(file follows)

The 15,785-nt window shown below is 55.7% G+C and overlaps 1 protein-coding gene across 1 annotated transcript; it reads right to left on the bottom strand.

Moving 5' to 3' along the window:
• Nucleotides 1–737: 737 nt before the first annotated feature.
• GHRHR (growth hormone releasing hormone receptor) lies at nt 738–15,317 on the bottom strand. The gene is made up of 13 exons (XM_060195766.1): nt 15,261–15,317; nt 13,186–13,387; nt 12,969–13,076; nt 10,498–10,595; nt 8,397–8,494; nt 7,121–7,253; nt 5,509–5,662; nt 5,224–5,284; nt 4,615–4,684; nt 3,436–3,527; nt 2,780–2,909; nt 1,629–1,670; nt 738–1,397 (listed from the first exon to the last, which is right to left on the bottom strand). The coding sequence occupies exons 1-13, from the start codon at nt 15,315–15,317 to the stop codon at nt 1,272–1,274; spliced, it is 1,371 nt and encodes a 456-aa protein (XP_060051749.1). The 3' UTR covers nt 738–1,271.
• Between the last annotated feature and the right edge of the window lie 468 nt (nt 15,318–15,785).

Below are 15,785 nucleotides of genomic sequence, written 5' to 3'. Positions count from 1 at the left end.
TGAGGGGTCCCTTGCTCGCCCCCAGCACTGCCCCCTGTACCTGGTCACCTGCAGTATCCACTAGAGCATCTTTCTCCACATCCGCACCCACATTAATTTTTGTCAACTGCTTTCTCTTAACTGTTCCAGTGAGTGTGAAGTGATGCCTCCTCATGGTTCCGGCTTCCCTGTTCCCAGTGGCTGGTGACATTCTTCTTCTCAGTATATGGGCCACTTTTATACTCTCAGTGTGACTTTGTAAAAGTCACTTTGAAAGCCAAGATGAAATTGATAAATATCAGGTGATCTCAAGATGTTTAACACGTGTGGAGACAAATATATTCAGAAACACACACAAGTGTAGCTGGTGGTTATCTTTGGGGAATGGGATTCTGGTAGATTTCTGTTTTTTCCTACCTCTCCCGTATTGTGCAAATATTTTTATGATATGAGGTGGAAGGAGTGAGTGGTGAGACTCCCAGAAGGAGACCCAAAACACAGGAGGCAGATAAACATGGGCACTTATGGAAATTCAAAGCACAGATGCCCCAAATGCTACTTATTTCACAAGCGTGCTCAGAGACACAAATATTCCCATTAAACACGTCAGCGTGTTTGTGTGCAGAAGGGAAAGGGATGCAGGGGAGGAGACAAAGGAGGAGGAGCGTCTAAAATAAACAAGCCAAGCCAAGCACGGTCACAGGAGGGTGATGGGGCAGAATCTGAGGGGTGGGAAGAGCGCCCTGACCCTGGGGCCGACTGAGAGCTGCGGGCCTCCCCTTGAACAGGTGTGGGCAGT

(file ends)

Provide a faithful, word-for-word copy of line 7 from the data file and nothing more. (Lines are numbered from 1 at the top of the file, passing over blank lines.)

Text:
TGAGGGGTCCCTTGCTCGCCCCCAGCACTGCCCCCTGTACCTGGTCACCTGCAGTATCCACTAGAGCATCTTTCTCCACATCCGCACCCACATTAATTTTTGTCAACTGCTTTCTCTTAACTGTTCCAGTGAGTGTGAAGTGATGCCTCCTCATGGTTCCGGCTTCCCTGTTCCCAGTGGCTGGTGACATTCTTCTTCTCAGTATATGGGCCACTTTTATACTCTCAGTGTGACTTTGTAAAAGTCACTTTGAAAGCCAAGATGAAATTGATAAATATCAGGTGATCTCAAGATGTTTAACACGTGTGGAGACAAATATATTCAGAAACACACACAAGTGTAGCTGGTGGTTATCTTTGGGGAATGGGATTCTGGTAGATTTCTGTTTTTTCCTACCTCTCCCGTATTGTGCAAATATTTTTATGATATGAGGTGGAAGGAGTGAGTGGTGAGACTCCCAGAAGGAGACCCAAAACACAGGAGGCAGATAAACATGGGCACTTATGGAAATTCAAAGCACAGATGCCCCAAATGCTACTTATTTCACAAGCGTGCTCAGAGACACAAATATTCCCATTAAACACGTCAGCGTGTTTGTGTGCAGAAGGGAAAGGGATGCAGGGGAGGAGACAAAGGAGGAGGAGCGTCTAAAATAAACAAGCCAAGCCAAGCACGGTCACAGGAGGGTGATGGGGCAGAATCTGAGGGGTGGGAAGAGCGCCCTGACCCTGGGGCCGACTGAGAGCTGCGGGCCTCCCCTTGAACAGGTGTGGGCAGT